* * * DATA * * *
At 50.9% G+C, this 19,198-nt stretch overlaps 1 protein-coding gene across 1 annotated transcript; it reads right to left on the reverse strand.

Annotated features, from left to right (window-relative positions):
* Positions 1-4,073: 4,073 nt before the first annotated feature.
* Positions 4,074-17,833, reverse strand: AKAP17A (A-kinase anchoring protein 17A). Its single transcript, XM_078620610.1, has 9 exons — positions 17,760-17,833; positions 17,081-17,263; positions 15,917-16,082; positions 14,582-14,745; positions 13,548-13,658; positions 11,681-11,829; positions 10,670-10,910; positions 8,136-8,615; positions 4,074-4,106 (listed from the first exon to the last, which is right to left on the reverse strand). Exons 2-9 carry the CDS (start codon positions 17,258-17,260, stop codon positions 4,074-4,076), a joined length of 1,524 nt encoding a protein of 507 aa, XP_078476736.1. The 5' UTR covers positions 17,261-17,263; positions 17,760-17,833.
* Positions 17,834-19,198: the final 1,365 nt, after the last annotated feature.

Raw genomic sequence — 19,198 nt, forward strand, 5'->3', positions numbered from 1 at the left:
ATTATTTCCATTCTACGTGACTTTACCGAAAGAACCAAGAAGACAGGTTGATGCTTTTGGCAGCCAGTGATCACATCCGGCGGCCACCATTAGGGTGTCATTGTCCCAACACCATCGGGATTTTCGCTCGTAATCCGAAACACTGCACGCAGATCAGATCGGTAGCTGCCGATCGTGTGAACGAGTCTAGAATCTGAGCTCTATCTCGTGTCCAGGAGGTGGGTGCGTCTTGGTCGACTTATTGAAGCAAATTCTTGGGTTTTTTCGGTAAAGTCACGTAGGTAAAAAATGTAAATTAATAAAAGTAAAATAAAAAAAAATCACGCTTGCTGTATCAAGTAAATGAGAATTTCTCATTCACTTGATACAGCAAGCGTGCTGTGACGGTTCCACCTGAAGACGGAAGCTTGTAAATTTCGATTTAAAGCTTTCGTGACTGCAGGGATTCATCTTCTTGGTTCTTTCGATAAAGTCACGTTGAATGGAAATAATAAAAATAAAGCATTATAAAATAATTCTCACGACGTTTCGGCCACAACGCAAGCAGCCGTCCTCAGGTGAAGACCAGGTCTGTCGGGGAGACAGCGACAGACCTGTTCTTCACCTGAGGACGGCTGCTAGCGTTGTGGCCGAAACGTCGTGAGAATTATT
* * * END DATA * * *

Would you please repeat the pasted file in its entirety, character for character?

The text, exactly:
At 50.9% G+C, this 19,198-nt stretch overlaps 1 protein-coding gene across 1 annotated transcript; it reads right to left on the reverse strand.

Annotated features, from left to right (window-relative positions):
* Positions 1-4,073: 4,073 nt before the first annotated feature.
* Positions 4,074-17,833, reverse strand: AKAP17A (A-kinase anchoring protein 17A). Its single transcript, XM_078620610.1, has 9 exons — positions 17,760-17,833; positions 17,081-17,263; positions 15,917-16,082; positions 14,582-14,745; positions 13,548-13,658; positions 11,681-11,829; positions 10,670-10,910; positions 8,136-8,615; positions 4,074-4,106 (listed from the first exon to the last, which is right to left on the reverse strand). Exons 2-9 carry the CDS (start codon positions 17,258-17,260, stop codon positions 4,074-4,076), a joined length of 1,524 nt encoding a protein of 507 aa, XP_078476736.1. The 5' UTR covers positions 17,261-17,263; positions 17,760-17,833.
* Positions 17,834-19,198: the final 1,365 nt, after the last annotated feature.

Raw genomic sequence — 19,198 nt, forward strand, 5'->3', positions numbered from 1 at the left:
ATTATTTCCATTCTACGTGACTTTACCGAAAGAACCAAGAAGACAGGTTGATGCTTTTGGCAGCCAGTGATCACATCCGGCGGCCACCATTAGGGTGTCATTGTCCCAACACCATCGGGATTTTCGCTCGTAATCCGAAACACTGCACGCAGATCAGATCGGTAGCTGCCGATCGTGTGAACGAGTCTAGAATCTGAGCTCTATCTCGTGTCCAGGAGGTGGGTGCGTCTTGGTCGACTTATTGAAGCAAATTCTTGGGTTTTTTCGGTAAAGTCACGTAGGTAAAAAATGTAAATTAATAAAAGTAAAATAAAAAAAAATCACGCTTGCTGTATCAAGTAAATGAGAATTTCTCATTCACTTGATACAGCAAGCGTGCTGTGACGGTTCCACCTGAAGACGGAAGCTTGTAAATTTCGATTTAAAGCTTTCGTGACTGCAGGGATTCATCTTCTTGGTTCTTTCGATAAAGTCACGTTGAATGGAAATAATAAAAATAAAGCATTATAAAATAATTCTCACGACGTTTCGGCCACAACGCAAGCAGCCGTCCTCAGGTGAAGACCAGGTCTGTCGGGGAGACAGCGACAGACCTGTTCTTCACCTGAGGACGGCTGCTAGCGTTGTGGCCGAAACGTCGTGAGAATTATT